In 1889, Rabbi Meyer Kayserling published a short book of “Spanish Sayings or Proverbs of the Sephardic Jews.” It contained Ladino versions of Spanish sayings that Sephardim continued to use for centuries after the expulsion. Some of the old maxims had fallen out of use in Spain but survived in the Jewish world, while others are still popular sayings in Spain. It also includes a short section of specifically Jewish proverbs.
Two years ago I translated excerpts of this, quoted in Ángel Pulido’s 1904 book Sephardic Jews and the Spanish Language. Here are eighteen of the quoted sayings. The Ladino spellings are Rabbi Kayserling’s. English translations ©2016, 2018 by Steven Capsuto.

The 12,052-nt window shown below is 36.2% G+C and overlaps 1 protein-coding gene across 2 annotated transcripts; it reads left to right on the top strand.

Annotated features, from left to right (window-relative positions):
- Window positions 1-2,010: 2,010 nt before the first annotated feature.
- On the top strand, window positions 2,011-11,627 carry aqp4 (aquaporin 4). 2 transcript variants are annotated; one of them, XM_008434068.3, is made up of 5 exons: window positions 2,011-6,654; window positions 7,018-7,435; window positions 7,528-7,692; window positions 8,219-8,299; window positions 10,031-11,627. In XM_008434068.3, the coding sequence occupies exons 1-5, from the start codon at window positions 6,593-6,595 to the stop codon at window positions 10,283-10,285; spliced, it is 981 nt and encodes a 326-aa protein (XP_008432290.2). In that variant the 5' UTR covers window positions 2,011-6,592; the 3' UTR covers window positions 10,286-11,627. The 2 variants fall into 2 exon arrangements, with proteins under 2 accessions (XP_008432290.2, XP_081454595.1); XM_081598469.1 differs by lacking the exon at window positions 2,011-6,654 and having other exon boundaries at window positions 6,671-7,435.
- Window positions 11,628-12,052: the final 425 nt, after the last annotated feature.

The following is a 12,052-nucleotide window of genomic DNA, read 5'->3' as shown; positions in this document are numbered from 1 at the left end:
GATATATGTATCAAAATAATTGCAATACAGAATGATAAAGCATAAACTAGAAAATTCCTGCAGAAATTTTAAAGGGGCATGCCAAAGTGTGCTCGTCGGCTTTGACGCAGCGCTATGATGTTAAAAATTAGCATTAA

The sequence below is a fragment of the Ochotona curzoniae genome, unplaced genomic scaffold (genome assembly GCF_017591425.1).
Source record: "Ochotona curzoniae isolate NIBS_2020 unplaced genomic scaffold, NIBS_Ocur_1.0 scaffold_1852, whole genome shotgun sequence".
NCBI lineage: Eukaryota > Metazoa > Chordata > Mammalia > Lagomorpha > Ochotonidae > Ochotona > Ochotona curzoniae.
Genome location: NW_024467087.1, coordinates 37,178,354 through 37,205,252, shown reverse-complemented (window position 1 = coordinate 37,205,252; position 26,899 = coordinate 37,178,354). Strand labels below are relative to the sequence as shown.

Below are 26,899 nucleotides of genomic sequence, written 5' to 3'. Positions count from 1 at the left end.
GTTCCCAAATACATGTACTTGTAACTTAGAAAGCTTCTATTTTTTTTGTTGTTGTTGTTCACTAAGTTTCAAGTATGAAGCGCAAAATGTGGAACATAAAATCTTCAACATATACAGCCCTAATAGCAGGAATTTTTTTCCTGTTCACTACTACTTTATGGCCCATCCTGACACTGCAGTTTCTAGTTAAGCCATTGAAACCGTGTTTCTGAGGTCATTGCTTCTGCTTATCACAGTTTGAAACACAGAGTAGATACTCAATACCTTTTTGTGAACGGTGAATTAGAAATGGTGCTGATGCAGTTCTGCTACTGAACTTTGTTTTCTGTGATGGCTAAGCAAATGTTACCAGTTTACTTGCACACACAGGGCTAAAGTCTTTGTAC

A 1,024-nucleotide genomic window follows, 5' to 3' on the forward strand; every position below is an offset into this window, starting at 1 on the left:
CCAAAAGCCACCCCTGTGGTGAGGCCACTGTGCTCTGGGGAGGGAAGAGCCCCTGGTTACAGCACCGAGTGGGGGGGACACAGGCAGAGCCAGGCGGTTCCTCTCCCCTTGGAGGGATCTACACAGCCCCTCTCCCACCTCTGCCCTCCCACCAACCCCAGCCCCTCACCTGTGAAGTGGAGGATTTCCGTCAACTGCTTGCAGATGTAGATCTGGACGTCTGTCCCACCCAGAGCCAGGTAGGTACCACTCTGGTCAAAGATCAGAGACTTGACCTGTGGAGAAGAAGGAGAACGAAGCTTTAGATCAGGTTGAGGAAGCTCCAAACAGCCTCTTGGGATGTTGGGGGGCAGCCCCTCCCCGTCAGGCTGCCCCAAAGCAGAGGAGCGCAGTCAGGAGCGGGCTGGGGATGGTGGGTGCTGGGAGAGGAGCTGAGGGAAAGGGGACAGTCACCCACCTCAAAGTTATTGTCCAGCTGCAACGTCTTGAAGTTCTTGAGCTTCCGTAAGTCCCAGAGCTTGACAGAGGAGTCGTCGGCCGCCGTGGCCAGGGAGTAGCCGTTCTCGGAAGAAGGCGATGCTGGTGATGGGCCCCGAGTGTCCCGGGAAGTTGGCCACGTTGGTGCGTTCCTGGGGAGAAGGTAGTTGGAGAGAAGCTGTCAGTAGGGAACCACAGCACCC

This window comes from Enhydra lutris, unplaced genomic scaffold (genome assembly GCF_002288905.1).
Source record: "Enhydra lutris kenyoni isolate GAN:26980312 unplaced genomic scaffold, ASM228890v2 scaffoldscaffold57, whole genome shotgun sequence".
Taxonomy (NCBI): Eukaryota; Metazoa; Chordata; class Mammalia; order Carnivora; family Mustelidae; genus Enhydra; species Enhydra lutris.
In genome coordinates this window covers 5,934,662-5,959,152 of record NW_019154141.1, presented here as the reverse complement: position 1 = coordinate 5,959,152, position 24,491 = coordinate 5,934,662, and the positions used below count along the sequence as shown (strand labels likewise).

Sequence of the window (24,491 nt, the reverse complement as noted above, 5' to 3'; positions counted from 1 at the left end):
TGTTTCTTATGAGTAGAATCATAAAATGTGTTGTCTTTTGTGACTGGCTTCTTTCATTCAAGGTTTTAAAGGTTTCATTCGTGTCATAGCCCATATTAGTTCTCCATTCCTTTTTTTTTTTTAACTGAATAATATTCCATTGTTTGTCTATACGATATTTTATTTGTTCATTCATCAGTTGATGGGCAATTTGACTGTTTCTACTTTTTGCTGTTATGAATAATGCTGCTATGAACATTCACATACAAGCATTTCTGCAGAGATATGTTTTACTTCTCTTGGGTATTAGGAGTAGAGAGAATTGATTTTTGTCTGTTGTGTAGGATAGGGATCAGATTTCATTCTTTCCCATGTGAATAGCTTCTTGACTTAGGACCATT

He who sells the sun must buy candles.
Quien vende el sol, merca la candela.
A broken pot lasts longer than a whole one.
Mas tura un tiesto roto que uno sano.
If your enemy is an ant, make him a camel when you tell the story.
Si tu enemigo es una urmiga, contalo como un gamello.
If you love a rose, you must ignore the thorns.
Quien quere á la rosa, non mire al espino.
A person who has a quilt but won’t use it deserves no pity.
Quien tiene colcha y no se cobija, no es de agedear.
Better a donkey that carries me than a horse that throws me.
Mas vale un asno que me lleva, que un caballo que me echa.
It is better to fall in a raging river than into gossiping mouths.
Mas vale caer en un rio furiente, que en la boca de la gente. Continue reading